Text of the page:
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Work, Life, Lead: Energy or Impact?

The other day I was called a Human Blackberry because of my schedule and contacts.IMG_9721

I’m no different than most people who work for themselves. We are endlessly busy, endlessly building our networks, endlessly looking for advantages and opportunities. We are busy, and our schedule look like it.

However, what separates one busy person from another is not their activity level, but rather their perception about what those activities mean.

Listen to how people talk about their work. Too often the measure of their work is their activity level, not the impact they are having. Look at it this way.

You take a trip to Jackson Hole, Wyoming to ski, relax, and eat at Five Star restaurants. You return home, and your neighbor asks about your trip. Your answer is to tell her about how much it cost. Nothing about relaxation, time for reflection, family time on the ski lift and in the hot tub, just a report on the energy costs for the trip.

When we look at our work as simply a set of activities on our schedule, we begin to lose touch with our purpose and the reason why we are busy. What this perception may mean is that we don’t have a very clear understanding of what our purpose is.

Try this experiment. Pull out your calendar. Look at today’s schedule. What’s on it? Meetings, encounters with people and responsibilities that must be met. Correct? That’s what my schedule looks like.

What if instead of a schedule of activities you make a schedule of impact.

How would this work?

On your schedule is a client meeting. Along side the meeting you right in one goal or objective for the meeting. In a matter of a few seconds, you have turned your scheduler into an impact plan. And if you save your calendar, at the end of the year, you’ll have a much better grasp on the impact that you have had. (See my Circle of Impact 2010 Planning Guide as a helpful tool in planning for impact).

What have we done with this little experiment? We have done one of the most important tasks that anyone can do. We have begun to align our purpose with the structure of our life and work.

Everyone of us works in a wide variety of social and organizational contexts. We have families, friends, and acquaintances. We go to work. We volunteer to coach or serve. We participate in clubs, in religious congregations and attend sports events as a fan.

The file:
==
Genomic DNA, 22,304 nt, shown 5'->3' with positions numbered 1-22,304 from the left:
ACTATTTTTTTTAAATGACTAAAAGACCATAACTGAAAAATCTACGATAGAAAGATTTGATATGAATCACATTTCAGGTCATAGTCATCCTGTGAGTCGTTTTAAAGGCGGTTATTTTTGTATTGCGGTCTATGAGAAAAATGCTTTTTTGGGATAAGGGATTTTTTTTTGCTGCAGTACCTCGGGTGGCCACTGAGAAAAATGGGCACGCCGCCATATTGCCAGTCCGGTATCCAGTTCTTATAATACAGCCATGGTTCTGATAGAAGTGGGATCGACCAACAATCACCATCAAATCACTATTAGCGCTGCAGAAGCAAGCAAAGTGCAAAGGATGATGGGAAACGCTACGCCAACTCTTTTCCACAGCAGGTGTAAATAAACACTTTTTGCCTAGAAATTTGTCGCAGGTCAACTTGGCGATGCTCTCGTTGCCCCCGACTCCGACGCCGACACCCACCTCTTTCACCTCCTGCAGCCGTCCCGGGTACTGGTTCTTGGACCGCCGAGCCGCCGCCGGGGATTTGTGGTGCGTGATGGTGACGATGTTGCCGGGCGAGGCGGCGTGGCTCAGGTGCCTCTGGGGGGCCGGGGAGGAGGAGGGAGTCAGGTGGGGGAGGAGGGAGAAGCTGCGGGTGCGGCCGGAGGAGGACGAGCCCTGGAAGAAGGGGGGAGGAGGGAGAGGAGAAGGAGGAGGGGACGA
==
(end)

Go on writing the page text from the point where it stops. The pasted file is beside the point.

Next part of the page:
Each one of these has a structure that enables us to accomplish our purpose. When our purpose isn’t clear, or our purpose is not aligned with the activities we do everyday, we find ourselves moving away from an impact focus to an activity one. We stay busy because it hides our lack of clarity about what we are actually supposed to be doing.

Now that you have changed how you schedule, let’s change how we organize.

All that is required is some reflection on what the difference is when we fulfill our purpose. The clearer and more specific we are, the easier it is for us to distinguish between the activities that help us fulfill our purpose and those that don’t.  As a result, we stop doing those activities that don’t help us, and with the extra time and energy, we can start doing things that really matter.

Energy output is not how we should measure our lives and work. The difference we make through those activities is the measure. Began to align your purpose with your activities and the structures of your life and work, and you’ll find that your life is fuller, still busy, but much more fun and satisfying.

About the author

Dr. Ed Brenegar I'm a leadership speaker, writer and consultant who is a mentor and catalyst for change. I assist leaders and their teams in the transitions required to succeed in today's complex organizational environment. I live in Western North Carolina. I'm involved the Boy Scouts, a charitable leadership training group called Lessons In Leadership, an ordained Presbyterian Church USA minister, and am the host of the Say Thanks Every Day social network.

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Posted in General Leadership, Leadership Q + A, Work Life Lead.

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